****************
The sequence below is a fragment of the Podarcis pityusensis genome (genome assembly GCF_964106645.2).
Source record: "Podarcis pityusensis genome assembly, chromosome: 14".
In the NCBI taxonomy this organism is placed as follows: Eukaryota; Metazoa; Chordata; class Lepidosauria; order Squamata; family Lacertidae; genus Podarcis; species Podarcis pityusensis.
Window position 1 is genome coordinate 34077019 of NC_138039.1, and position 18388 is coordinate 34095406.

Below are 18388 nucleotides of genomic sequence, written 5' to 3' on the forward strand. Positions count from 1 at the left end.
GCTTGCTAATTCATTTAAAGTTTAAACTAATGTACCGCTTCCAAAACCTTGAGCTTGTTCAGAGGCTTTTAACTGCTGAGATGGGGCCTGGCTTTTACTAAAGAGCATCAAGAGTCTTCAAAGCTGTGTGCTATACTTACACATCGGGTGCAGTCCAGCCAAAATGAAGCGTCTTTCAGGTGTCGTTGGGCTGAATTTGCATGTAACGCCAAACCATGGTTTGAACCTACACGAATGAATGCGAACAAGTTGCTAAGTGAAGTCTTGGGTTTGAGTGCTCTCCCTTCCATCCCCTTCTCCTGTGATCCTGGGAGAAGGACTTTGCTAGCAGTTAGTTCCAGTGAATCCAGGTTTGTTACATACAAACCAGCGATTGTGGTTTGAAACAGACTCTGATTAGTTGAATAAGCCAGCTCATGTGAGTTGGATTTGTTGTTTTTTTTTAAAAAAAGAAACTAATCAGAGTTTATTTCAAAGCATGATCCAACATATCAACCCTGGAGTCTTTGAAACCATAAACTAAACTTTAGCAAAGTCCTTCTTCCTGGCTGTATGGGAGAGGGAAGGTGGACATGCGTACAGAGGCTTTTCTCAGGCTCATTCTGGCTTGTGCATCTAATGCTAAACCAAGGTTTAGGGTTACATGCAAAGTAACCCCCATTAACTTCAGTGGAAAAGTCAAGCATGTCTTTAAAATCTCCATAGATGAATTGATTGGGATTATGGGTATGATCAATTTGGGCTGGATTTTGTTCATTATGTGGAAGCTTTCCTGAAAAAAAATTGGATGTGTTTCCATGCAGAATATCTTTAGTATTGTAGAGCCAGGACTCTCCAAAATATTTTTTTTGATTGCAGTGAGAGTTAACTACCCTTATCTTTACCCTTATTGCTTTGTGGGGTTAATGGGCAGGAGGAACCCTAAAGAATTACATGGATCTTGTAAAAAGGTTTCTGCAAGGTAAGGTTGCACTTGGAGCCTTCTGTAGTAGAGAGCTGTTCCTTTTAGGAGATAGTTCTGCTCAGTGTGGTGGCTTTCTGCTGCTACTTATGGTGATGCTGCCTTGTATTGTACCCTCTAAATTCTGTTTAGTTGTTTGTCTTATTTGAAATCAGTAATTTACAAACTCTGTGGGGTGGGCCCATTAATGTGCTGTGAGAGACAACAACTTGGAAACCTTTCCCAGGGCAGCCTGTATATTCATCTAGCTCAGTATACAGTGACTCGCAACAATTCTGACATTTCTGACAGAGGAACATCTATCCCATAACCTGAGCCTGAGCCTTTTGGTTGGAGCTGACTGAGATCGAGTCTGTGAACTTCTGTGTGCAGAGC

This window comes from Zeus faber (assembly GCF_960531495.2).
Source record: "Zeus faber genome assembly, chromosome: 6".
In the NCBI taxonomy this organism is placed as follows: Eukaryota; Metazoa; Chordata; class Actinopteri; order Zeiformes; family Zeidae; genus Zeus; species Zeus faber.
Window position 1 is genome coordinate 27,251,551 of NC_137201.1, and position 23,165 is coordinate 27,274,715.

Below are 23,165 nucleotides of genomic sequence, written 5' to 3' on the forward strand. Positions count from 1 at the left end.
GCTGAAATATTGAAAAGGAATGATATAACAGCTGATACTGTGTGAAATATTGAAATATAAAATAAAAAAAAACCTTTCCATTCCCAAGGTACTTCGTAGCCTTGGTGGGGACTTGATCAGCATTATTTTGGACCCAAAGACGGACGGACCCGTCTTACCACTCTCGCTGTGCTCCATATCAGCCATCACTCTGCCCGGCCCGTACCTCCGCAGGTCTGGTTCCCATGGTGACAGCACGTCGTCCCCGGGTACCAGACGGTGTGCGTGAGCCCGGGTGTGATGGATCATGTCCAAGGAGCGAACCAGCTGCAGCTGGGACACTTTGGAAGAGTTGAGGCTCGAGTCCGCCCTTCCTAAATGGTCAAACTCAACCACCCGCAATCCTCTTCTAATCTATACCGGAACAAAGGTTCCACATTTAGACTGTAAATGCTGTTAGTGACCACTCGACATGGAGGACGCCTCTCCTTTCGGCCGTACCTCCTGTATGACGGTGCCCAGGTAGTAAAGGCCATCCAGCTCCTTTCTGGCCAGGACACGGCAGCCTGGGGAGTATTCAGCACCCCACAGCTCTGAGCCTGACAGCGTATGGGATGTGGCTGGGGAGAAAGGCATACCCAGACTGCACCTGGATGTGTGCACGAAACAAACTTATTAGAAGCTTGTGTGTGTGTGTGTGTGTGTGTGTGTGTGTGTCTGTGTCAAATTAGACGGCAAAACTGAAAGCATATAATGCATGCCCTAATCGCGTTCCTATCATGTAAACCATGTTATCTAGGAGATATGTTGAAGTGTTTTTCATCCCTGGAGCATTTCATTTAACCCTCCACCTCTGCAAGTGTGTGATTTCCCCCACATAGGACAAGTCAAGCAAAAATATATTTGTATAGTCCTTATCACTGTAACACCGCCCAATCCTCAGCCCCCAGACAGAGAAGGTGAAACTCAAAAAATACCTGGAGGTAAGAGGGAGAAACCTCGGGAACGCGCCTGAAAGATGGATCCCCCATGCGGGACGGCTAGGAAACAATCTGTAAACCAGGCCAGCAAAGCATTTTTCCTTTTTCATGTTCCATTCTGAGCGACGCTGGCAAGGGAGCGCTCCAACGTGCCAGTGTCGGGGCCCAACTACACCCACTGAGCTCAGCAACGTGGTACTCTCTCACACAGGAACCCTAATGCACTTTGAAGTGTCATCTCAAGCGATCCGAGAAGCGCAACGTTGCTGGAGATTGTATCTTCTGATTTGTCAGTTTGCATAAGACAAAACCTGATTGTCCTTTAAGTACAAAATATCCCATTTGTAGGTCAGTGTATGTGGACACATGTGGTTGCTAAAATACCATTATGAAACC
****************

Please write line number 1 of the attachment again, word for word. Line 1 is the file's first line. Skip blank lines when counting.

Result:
The sequence below is a fragment of the Podarcis pityusensis genome (genome assembly GCF_964106645.2).